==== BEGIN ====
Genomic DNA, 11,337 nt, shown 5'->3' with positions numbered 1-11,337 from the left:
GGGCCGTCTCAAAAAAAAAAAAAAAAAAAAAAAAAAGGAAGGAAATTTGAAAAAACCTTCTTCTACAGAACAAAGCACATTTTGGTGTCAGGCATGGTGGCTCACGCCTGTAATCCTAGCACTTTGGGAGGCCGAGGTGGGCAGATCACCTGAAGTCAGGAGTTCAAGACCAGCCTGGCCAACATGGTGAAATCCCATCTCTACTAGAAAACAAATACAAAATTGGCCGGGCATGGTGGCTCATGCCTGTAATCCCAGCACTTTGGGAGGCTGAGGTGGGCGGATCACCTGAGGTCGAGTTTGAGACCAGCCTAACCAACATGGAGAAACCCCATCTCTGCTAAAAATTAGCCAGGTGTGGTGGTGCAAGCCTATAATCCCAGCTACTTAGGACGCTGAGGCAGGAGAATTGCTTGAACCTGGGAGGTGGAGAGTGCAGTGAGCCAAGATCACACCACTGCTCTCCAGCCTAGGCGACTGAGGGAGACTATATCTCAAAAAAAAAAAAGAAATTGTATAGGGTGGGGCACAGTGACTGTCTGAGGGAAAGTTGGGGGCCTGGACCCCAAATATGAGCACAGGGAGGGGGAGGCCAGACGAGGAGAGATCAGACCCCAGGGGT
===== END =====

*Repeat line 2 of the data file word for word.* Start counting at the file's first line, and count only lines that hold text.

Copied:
GGGCCGTCTCAAAAAAAAAAAAAAAAAAAAAAAAAAGGAAGGAAATTTGAAAAAACCTTCTTCTACAGAACAAAGCACATTTTGGTGTCAGGCATGGTGGCTCACGCCTGTAATCCTAGCACTTTGGGAGGCCGAGGTGGGCAGATCACCTGAAGTCAGGAGTTCAAGACCAGCCTGGCCAACATGGTGAAATCCCATCTCTACTAGAAAACAAATACAAAATTGGCCGGGCATGGTGGCTCATGCCTGTAATCCCAGCACTTTGGGAGGCTGAGGTGGGCGGATCACCTGAGGTCGAGTTTGAGACCAGCCTAACCAACATGGAGAAACCCCATCTCTGCTAAAAATTAGCCAGGTGTGGTGGTGCAAGCCTATAATCCCAGCTACTTAGGACGCTGAGGCAGGAGAATTGCTTGAACCTGGGAGGTGGAGAGTGCAGTGAGCCAAGATCACACCACTGCTCTCCAGCCTAGGCGACTGAGGGAGACTATATCTCAAAAAAAAAAAAGAAATTGTATAGGGTGGGGCACAGTGACTGTCTGAGGGAAAGTTGGGGGCCTGGACCCCAAATATGAGCACAGGGAGGGGGAGGCCAGACGAGGAGAGATCAGACCCCAGGGGT